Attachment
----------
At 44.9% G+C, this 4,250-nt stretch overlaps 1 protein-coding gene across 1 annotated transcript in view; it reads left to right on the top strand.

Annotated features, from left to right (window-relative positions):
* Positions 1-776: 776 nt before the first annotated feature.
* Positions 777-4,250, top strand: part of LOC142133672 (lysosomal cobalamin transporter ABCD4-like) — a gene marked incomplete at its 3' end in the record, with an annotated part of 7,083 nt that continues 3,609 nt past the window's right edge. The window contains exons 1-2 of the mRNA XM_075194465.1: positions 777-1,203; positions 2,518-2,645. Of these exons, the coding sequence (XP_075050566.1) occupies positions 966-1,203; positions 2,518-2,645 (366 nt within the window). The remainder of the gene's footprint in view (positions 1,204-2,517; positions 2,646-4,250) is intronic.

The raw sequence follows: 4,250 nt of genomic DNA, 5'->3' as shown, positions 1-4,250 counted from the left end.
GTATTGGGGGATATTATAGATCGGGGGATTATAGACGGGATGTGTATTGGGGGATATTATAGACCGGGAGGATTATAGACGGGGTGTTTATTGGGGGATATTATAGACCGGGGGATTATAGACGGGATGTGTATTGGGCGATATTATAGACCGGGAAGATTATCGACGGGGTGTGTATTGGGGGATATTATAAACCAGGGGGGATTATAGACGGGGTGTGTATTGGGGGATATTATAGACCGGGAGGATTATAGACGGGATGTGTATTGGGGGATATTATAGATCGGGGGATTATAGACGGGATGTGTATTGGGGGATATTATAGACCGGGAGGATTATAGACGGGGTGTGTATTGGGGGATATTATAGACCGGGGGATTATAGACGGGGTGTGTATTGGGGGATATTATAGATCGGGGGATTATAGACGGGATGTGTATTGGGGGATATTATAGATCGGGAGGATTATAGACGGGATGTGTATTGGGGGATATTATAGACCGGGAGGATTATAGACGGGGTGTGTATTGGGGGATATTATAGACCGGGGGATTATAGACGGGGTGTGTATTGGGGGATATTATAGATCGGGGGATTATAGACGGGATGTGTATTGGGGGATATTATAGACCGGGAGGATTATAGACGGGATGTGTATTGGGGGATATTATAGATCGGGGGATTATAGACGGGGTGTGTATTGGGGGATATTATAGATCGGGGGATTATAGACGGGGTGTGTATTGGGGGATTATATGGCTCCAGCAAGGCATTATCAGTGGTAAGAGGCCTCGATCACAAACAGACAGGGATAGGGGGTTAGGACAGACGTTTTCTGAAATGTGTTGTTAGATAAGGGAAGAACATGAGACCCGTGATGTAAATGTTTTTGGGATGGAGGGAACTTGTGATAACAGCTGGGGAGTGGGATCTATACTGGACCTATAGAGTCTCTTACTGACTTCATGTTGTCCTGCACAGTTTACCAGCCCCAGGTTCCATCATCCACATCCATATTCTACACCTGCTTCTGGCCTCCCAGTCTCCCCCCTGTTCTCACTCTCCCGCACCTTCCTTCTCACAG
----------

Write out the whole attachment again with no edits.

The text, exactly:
At 44.9% G+C, this 4,250-nt stretch overlaps 1 protein-coding gene across 1 annotated transcript in view; it reads left to right on the top strand.

Annotated features, from left to right (window-relative positions):
* Positions 1-776: 776 nt before the first annotated feature.
* Positions 777-4,250, top strand: part of LOC142133672 (lysosomal cobalamin transporter ABCD4-like) — a gene marked incomplete at its 3' end in the record, with an annotated part of 7,083 nt that continues 3,609 nt past the window's right edge. The window contains exons 1-2 of the mRNA XM_075194465.1: positions 777-1,203; positions 2,518-2,645. Of these exons, the coding sequence (XP_075050566.1) occupies positions 966-1,203; positions 2,518-2,645 (366 nt within the window). The remainder of the gene's footprint in view (positions 1,204-2,517; positions 2,646-4,250) is intronic.

The raw sequence follows: 4,250 nt of genomic DNA, 5'->3' as shown, positions 1-4,250 counted from the left end.
GTATTGGGGGATATTATAGATCGGGGGATTATAGACGGGATGTGTATTGGGGGATATTATAGACCGGGAGGATTATAGACGGGGTGTTTATTGGGGGATATTATAGACCGGGGGATTATAGACGGGATGTGTATTGGGCGATATTATAGACCGGGAAGATTATCGACGGGGTGTGTATTGGGGGATATTATAAACCAGGGGGGATTATAGACGGGGTGTGTATTGGGGGATATTATAGACCGGGAGGATTATAGACGGGATGTGTATTGGGGGATATTATAGATCGGGGGATTATAGACGGGATGTGTATTGGGGGATATTATAGACCGGGAGGATTATAGACGGGGTGTGTATTGGGGGATATTATAGACCGGGGGATTATAGACGGGGTGTGTATTGGGGGATATTATAGATCGGGGGATTATAGACGGGATGTGTATTGGGGGATATTATAGATCGGGAGGATTATAGACGGGATGTGTATTGGGGGATATTATAGACCGGGAGGATTATAGACGGGGTGTGTATTGGGGGATATTATAGACCGGGGGATTATAGACGGGGTGTGTATTGGGGGATATTATAGATCGGGGGATTATAGACGGGATGTGTATTGGGGGATATTATAGACCGGGAGGATTATAGACGGGATGTGTATTGGGGGATATTATAGATCGGGGGATTATAGACGGGGTGTGTATTGGGGGATATTATAGATCGGGGGATTATAGACGGGGTGTGTATTGGGGGATTATATGGCTCCAGCAAGGCATTATCAGTGGTAAGAGGCCTCGATCACAAACAGACAGGGATAGGGGGTTAGGACAGACGTTTTCTGAAATGTGTTGTTAGATAAGGGAAGAACATGAGACCCGTGATGTAAATGTTTTTGGGATGGAGGGAACTTGTGATAACAGCTGGGGAGTGGGATCTATACTGGACCTATAGAGTCTCTTACTGACTTCATGTTGTCCTGCACAGTTTACCAGCCCCAGGTTCCATCATCCACATCCATATTCTACACCTGCTTCTGGCCTCCCAGTCTCCCCCCTGTTCTCACTCTCCCGCACCTTCCTTCTCACAG